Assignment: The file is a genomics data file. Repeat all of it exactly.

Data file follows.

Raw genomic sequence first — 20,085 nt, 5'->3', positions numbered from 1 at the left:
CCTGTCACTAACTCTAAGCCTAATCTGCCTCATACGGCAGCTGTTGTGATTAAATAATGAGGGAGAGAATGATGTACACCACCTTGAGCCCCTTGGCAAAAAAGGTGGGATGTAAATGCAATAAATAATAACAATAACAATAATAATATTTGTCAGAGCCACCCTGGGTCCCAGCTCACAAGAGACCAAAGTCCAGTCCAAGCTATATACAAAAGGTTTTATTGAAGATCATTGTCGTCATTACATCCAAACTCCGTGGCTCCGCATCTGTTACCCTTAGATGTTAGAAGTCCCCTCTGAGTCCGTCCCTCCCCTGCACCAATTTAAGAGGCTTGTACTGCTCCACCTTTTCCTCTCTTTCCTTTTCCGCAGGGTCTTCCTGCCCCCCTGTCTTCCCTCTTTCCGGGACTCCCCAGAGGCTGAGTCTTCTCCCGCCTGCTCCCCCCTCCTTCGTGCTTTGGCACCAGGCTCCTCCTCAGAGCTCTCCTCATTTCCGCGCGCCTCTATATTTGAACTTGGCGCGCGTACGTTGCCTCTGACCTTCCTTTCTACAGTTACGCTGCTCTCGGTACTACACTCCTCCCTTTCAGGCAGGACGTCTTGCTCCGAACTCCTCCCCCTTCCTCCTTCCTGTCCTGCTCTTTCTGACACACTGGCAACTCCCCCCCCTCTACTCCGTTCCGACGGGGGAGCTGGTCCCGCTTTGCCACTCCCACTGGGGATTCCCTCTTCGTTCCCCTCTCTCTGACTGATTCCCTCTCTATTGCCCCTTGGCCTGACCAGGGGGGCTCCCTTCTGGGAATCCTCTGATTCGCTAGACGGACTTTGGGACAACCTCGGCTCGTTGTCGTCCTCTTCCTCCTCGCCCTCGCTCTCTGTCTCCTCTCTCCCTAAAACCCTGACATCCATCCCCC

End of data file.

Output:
Raw genomic sequence first — 20,085 nt, 5'->3', positions numbered from 1 at the left:
CCTGTCACTAACTCTAAGCCTAATCTGCCTCATACGGCAGCTGTTGTGATTAAATAATGAGGGAGAGAATGATGTACACCACCTTGAGCCCCTTGGCAAAAAAGGTGGGATGTAAATGCAATAAATAATAACAATAACAATAATAATATTTGTCAGAGCCACCCTGGGTCCCAGCTCACAAGAGACCAAAGTCCAGTCCAAGCTATATACAAAAGGTTTTATTGAAGATCATTGTCGTCATTACATCCAAACTCCGTGGCTCCGCATCTGTTACCCTTAGATGTTAGAAGTCCCCTCTGAGTCCGTCCCTCCCCTGCACCAATTTAAGAGGCTTGTACTGCTCCACCTTTTCCTCTCTTTCCTTTTCCGCAGGGTCTTCCTGCCCCCCTGTCTTCCCTCTTTCCGGGACTCCCCAGAGGCTGAGTCTTCTCCCGCCTGCTCCCCCCTCCTTCGTGCTTTGGCACCAGGCTCCTCCTCAGAGCTCTCCTCATTTCCGCGCGCCTCTATATTTGAACTTGGCGCGCGTACGTTGCCTCTGACCTTCCTTTCTACAGTTACGCTGCTCTCGGTACTACACTCCTCCCTTTCAGGCAGGACGTCTTGCTCCGAACTCCTCCCCCTTCCTCCTTCCTGTCCTGCTCTTTCTGACACACTGGCAACTCCCCCCCCTCTACTCCGTTCCGACGGGGGAGCTGGTCCCGCTTTGCCACTCCCACTGGGGATTCCCTCTTCGTTCCCCTCTCTCTGACTGATTCCCTCTCTATTGCCCCTTGGCCTGACCAGGGGGGCTCCCTTCTGGGAATCCTCTGATTCGCTAGACGGACTTTGGGACAACCTCGGCTCGTTGTCGTCCTCTTCCTCCTCGCCCTCGCTCTCTGTCTCCTCTCTCCCTAAAACCCTGACATCCATCCCCC